The glaciation of Australia then drew the interest of another famous Australian geologist, Sir Edgeworth David. David grew up in Wales and wrote about glaciation around Cardiff. In 1901 David led a paper describing glaciation along the Main Range, with a beautifully illustrated map of the main glacial landforms and topography. David came up with an ingenious method for determining the date of the glaciation. He noticed that 10 feet of phyllite had been eroded beside a moraine and that since similar rocks in Victoria were eroding at 1 inch/100 years, he calculated the ice age ended 12,000 years ago. This is the first age estimate in Australian Quaternary geology. This calculation came almost 50 years before radiocarbon dating (radioactivity had only just been discovered leading to a radical revision of the age of the Earth). The age was only improved upon some 70 years later by Alec Costin, who radiocarbon dated peats near Blue Lake. At the turn of the century, Geologists in North America were also trying to date the end of the ice age. Using the retreat of Niagara Falls, Charles Lyell, founder of modern geology, estimated 35,000 years. Lastly, David estimated that cooling of 3.4-4.4 °C would be needed to lower the snowline some 700-800 m, the first palaeo-temperature estimate in Australia.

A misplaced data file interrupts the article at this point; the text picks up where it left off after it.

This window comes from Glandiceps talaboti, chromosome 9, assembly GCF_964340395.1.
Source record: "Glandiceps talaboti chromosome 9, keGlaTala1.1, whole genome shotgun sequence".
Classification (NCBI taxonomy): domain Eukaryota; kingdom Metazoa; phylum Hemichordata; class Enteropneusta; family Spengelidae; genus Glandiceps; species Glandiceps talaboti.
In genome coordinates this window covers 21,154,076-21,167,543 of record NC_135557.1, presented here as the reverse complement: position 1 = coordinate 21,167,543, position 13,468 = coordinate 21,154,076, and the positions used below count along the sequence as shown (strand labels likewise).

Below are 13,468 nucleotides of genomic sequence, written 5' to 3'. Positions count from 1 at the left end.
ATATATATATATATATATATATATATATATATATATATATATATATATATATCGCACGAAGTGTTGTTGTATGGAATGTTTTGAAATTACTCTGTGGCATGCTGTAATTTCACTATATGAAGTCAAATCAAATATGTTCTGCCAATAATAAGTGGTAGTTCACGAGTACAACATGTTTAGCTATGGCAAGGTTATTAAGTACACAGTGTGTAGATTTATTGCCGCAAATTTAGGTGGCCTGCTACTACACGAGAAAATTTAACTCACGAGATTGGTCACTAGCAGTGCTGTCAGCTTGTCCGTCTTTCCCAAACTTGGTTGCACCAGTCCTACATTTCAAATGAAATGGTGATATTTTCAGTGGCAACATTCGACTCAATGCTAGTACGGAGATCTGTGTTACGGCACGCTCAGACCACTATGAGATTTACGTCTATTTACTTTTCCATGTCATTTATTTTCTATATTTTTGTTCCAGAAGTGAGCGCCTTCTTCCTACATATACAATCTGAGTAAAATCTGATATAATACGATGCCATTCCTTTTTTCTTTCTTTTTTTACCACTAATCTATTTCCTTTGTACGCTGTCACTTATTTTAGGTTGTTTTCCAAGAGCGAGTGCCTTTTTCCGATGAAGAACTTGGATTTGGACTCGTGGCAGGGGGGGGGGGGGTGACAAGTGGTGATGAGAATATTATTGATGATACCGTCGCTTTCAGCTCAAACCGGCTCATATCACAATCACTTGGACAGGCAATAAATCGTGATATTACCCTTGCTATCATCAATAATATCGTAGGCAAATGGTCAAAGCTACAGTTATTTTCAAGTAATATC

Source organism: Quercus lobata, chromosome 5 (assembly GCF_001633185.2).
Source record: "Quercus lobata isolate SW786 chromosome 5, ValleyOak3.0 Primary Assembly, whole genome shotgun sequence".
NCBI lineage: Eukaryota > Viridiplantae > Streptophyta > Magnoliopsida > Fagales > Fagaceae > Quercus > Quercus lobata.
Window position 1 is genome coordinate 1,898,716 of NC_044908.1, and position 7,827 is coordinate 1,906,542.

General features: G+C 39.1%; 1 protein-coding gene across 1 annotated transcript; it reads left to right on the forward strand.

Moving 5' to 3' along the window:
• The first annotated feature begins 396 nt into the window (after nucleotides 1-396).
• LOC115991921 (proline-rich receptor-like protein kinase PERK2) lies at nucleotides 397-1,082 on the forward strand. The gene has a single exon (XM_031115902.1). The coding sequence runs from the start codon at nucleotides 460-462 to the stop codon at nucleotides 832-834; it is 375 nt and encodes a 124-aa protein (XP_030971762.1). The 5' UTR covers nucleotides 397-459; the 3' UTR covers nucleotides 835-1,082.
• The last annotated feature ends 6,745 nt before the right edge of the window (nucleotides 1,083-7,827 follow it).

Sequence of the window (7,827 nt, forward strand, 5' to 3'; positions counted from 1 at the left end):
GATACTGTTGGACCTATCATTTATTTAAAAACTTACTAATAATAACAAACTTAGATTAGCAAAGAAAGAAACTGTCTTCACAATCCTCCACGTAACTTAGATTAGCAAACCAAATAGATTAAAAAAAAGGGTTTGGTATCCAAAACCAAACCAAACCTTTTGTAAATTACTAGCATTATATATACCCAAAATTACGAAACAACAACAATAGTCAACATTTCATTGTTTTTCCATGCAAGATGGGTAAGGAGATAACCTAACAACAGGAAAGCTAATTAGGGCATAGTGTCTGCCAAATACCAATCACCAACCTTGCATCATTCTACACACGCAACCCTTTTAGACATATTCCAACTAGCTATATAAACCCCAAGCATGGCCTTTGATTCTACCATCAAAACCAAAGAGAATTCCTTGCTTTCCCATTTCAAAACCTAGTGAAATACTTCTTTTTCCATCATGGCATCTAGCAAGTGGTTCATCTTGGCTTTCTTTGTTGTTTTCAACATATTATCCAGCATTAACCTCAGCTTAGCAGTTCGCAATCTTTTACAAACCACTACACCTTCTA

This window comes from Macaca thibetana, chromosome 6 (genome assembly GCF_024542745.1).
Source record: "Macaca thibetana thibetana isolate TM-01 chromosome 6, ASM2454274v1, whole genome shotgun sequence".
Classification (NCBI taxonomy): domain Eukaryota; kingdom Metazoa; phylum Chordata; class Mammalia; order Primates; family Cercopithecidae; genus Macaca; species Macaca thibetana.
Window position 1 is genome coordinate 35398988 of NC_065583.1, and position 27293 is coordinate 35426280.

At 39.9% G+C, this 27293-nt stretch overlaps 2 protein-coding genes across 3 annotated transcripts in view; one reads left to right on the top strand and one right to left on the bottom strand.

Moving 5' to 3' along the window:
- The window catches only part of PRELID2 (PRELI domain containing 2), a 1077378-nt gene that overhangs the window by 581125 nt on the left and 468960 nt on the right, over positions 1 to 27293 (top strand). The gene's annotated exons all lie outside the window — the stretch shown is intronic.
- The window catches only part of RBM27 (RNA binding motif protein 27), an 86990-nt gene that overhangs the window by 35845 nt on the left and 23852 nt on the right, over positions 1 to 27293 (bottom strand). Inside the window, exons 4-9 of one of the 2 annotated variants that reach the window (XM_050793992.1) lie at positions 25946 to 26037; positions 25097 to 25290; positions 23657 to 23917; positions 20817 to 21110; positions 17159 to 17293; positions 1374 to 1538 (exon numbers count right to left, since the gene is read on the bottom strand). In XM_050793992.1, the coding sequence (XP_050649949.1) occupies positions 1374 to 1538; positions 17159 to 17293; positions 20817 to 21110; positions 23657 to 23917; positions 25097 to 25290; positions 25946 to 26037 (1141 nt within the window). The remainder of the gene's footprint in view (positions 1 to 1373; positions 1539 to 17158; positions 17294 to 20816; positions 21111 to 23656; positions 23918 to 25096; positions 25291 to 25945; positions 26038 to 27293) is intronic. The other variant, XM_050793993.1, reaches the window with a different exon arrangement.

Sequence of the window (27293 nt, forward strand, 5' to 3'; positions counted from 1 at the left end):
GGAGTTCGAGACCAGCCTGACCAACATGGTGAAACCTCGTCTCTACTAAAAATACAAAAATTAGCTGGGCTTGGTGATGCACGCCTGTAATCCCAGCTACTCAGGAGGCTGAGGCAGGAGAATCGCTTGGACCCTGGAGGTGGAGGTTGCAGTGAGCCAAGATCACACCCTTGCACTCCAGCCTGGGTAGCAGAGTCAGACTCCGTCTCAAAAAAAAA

David noted that the only indisputable evidence of glaciation could be traced down to 1770 m, the moraines below Blue Lake. However, beyond this there was ambiguous evidence that that was suggestive of glaciation. If ever glaciated, it must of been of considerable antiquity because of the amount of erosion that had taken place since. He warned: “With regard to the general evidence of a possible extensive glaciation along the whole Kosciusko Plateau as far down as Boggy Plains…great caution should, in our opinion, be exercised in interpreting the phenomena“.  David followed with another paper in 1908 and abandoned this caution. He explained away the differential weathering as being because of protection by snow (now known to be clearly wrong) and made the critical mistake of relying only on meso-scale landforms such as valley shape to map glaciation. He proposed a 3-phase glacial model which pre-dated the Alpine 4-phase model proposed by Penck and Brückner in 1909. David guessed the first phase may have been 200,000 years ago. He dated the middle phase of glaciation to 50,000-100,000 years based on down-cutting of the Snowy River and maintained his estimate of 10,000-20,000 years ago for the cirque glaciation. The maximum area of glaciation over the plateau he estimated was at least 210-260 km².